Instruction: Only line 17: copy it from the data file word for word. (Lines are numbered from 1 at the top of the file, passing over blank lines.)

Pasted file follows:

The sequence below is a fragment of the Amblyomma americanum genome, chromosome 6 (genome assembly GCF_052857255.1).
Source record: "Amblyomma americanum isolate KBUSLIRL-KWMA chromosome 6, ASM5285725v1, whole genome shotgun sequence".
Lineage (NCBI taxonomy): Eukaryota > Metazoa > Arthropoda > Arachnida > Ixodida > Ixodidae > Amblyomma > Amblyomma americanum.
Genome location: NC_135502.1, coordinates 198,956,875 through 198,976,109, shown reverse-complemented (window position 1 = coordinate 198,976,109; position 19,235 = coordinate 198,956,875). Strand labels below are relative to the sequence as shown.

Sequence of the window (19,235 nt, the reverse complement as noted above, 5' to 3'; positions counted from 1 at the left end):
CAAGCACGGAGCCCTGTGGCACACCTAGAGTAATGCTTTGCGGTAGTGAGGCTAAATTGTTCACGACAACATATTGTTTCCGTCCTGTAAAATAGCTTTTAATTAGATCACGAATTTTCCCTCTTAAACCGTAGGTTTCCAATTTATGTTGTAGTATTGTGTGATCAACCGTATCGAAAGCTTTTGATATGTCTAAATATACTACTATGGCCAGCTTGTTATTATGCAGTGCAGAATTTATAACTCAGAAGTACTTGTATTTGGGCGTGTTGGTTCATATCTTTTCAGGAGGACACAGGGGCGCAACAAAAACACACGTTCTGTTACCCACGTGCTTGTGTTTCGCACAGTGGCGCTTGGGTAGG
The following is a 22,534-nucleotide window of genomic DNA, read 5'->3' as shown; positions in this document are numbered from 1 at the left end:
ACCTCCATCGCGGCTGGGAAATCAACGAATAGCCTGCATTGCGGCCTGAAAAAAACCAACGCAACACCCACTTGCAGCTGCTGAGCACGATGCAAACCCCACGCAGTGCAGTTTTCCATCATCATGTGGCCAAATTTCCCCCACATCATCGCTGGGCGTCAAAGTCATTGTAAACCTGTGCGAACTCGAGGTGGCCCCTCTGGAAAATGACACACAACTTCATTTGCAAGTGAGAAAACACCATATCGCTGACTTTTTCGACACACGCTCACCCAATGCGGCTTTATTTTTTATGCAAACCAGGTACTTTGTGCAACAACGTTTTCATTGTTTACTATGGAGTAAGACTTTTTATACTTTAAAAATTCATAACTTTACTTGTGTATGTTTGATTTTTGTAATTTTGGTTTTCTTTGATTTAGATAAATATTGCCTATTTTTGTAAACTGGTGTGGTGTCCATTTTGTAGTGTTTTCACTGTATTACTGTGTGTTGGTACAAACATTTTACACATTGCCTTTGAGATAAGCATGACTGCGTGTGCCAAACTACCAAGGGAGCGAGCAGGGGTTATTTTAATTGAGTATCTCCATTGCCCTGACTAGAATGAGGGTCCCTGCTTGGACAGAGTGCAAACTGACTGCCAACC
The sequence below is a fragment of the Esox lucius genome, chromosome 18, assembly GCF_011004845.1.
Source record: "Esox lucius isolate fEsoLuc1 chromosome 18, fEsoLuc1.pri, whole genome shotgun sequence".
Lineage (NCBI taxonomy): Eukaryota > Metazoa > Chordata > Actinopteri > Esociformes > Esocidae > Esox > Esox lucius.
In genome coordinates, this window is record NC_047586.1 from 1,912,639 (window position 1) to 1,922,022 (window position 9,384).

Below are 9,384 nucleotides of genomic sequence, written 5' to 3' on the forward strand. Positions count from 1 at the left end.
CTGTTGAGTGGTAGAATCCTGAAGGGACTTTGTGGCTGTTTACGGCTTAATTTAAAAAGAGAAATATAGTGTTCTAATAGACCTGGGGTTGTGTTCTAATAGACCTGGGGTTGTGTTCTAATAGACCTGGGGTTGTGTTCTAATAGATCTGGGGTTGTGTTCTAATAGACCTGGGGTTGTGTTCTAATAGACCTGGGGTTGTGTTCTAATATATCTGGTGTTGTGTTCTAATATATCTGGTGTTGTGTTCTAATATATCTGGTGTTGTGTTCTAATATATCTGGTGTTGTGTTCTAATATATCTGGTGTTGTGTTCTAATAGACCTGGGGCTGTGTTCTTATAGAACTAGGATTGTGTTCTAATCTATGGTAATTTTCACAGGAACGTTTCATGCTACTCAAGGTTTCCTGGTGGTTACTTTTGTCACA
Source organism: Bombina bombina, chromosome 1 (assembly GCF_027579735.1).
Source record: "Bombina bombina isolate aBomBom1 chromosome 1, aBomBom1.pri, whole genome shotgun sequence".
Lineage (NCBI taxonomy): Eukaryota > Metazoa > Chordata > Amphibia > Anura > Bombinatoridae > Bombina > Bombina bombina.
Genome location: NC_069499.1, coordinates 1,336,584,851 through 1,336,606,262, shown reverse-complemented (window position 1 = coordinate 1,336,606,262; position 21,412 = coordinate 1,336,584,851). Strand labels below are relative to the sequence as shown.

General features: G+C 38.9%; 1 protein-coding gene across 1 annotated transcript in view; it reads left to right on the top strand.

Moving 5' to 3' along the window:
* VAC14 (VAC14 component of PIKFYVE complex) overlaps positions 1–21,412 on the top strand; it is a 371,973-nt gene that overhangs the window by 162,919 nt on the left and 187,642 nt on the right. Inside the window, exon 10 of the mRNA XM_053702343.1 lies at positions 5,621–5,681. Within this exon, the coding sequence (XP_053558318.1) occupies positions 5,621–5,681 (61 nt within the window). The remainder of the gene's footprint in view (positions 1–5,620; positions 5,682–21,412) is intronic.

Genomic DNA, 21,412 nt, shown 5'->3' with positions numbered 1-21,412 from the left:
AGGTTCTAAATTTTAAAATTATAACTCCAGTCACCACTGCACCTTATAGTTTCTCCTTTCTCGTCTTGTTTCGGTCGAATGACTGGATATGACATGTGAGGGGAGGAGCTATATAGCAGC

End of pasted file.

Lineage (NCBI taxonomy): Eukaryota > Metazoa > Chordata > Amphibia > Anura > Bombinatoridae > Bombina > Bombina bombina.